Zipless Pullover modification

At a request for zoom friendly tops that feel like sweatshirts, and have pockets, I experimented with the Leslie from 5 out of 4 patterns. The pattern is fabulous as is. My husband found this textured fleece in my stash and suggested our daughter would love it. A lighter weight fleece is a great way to start with this pattern due to the square neckline, corners and lots of layers. I skipped the zip for two reasons. 1. She is a fiddler. The last thing she needs to be doing is fiddling with the zipper on her collar during a work meeting, and 2. Despite the massive amount of zippers I have in my stash, there were none this color. Turns out that made things even more simple to put together. This is a great way to try out the pattern for fit and style before attempting a zipper. A confidence builder.

  1. Print and cut your size. Read through the tutorial that comes with the pattern. There are some really nice videos that are super helpful.

Cut out the following:

Front, back, sleeves, pocket, hood center back, and most critically, two mirror image side A hood pieces. The side B was designed to use the additional width that the zipper supplies to fit within the neckline. Don’t use that one for this project. Mark the center back neckline, and center back of the hood piece to help align them when sewing.

2. Sew the three piece hood together. Topstitch if you like, makes the inside a bit cleaner. Finish the edge with binding. I used fold over elastic.

3. Sew shoulder seams.

4. Prep the neckline. Staystitch the lower square neckline of the front piece. Use matching thread and with a shorter stitch length of 2, stitch from an inch above the inside corner of the neckline across the bottom and back up an inch. If you look closely, you can see my stay stitching on the wrong side of the front. It is sewn at a scant 1/4 inch seam allowance, so I do not have to remove it later.

Front neckline staystitched.

5. Clip corners of the stay stitched neckline. Use your sharpest scissors to clip diagonally into the corners.

6. Pin the collar overlap. Baste the three lower edges together from pin to pin in the photo below at a scant 1/4 inch seam.

7. Attach the hood/collar to the body. Pin the right side of the lower edge of the hood/collar to the right side of the open neck edge. I pinned just outside the diagonal cuts. Double check to be sure you have the 1/4 inch of the hood/collar free on either edge, outside of the pin. With your work placed so that the hood collar is underneath, and the body is on top, we can begin sewing. the designer recommends basting this in place with a longer stitch. A stitch length of 3 is good, as it can be fairly easily removed, but will still hold and with this much loft you would want a longer stitch. Place the needle down at one corner, just inside the pin, and right on top of your stay stitching or basting stitches. Sew at this precise corner spot with a zero stitch length for a few stitches. Then stitch across the straight portion to the next corner, as pictured below. Stop precisely at the corner and make one or two stitches in place.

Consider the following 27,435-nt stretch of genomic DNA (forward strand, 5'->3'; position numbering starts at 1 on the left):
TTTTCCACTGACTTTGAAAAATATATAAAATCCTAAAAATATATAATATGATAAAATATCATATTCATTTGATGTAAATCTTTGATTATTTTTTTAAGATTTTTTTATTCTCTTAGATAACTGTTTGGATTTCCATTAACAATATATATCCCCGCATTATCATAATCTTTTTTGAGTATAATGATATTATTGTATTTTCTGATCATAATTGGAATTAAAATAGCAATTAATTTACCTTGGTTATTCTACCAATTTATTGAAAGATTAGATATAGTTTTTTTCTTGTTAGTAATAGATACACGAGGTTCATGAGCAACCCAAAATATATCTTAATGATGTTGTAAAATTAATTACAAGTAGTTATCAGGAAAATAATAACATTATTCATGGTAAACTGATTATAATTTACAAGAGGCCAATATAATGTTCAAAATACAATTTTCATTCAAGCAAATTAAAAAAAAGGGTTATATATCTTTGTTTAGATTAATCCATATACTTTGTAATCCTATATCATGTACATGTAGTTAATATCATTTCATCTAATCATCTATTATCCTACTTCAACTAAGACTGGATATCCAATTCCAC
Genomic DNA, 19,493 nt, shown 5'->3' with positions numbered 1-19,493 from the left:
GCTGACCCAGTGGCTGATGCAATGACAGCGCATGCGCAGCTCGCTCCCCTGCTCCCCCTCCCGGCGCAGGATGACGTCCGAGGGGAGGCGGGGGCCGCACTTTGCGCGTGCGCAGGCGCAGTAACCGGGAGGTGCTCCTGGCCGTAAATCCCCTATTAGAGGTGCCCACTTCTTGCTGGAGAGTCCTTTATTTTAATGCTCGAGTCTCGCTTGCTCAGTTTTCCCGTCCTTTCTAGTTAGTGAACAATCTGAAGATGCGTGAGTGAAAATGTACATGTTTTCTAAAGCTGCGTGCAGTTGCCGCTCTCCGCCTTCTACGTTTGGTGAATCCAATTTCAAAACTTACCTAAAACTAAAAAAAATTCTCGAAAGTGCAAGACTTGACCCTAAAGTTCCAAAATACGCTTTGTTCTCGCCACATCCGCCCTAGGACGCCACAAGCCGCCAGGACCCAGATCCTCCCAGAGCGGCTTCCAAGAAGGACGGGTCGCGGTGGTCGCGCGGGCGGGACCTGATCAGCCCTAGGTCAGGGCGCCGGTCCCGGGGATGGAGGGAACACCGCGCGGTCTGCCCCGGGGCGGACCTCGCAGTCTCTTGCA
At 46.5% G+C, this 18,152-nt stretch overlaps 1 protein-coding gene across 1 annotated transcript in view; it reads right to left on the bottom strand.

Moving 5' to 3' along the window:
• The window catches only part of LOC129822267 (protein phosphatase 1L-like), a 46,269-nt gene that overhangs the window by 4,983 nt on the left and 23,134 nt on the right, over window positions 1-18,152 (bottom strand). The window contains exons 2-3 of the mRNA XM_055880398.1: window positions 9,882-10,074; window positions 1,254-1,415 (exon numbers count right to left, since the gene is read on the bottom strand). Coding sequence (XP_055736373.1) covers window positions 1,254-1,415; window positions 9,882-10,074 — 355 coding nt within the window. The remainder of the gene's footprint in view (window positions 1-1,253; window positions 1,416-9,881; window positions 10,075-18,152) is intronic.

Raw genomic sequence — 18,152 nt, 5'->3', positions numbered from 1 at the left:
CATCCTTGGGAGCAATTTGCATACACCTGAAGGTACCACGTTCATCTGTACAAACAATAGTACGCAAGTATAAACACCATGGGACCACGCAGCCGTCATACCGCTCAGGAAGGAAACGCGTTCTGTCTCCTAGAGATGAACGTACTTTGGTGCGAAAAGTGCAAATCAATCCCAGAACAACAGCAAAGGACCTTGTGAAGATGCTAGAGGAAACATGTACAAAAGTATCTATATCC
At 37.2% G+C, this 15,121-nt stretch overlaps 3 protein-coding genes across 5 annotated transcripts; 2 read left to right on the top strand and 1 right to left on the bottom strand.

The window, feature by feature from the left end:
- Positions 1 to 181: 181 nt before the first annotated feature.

Sewing to the second pin across the bottom of the placket.

8. Stopped at the corner. Since I pinned just outside the corners. I could sew right up to my pin. Once I had made a few stitches in place, I removed the pin, and with the needle still firmly sunk into my fabric, I lifted the presser foot to pivot. There is a lot of excess fabric in the foreground of the below photo. We will deal with it in the next photos.

9 Sink that needle. All the way down.

10. Time to Twist and Shout! Needle still firmly sunk, lift your presser foot. Leave the bottom layers of the hood/collar as they are, arrange the top layers of the body of your sweatshirt, so that they are now swung around to the left and behind the presser foot. You can see a tiny bit of the staystitching in the photo below. Align the raw edges here, lower the presser foot, and stitch to the next spot where the notch in the hood/collar meets up with the shoulder seam. Next stop center backs, and after that the other shoulder seam and notch. You may want to switch to a stitch with more stretch to to around the sides and back of the neckline.

11. Almost there! In the photo below, we are getting back to where we started. You can see the initial stay stitches in the photo below. There will be excess fabric here just like there was at the first corner. Just manipulate it out of the way, so that you can minimize any puckering or tucks. When you get to that precise corner spot where you started, you can back tack or make a few stitches in place. Cut your threads and inspect your work! If you see puckers or tucks, now would be the time to correct them.

12. Neaten your stitches. The photo below is the inside of the neckline after serging around the sides and back only. It is optional. I left the straight part of the neckline without serging, because it was already pretty bulky with those layers. To tame the layers, you could stitch across that straight edge a second time.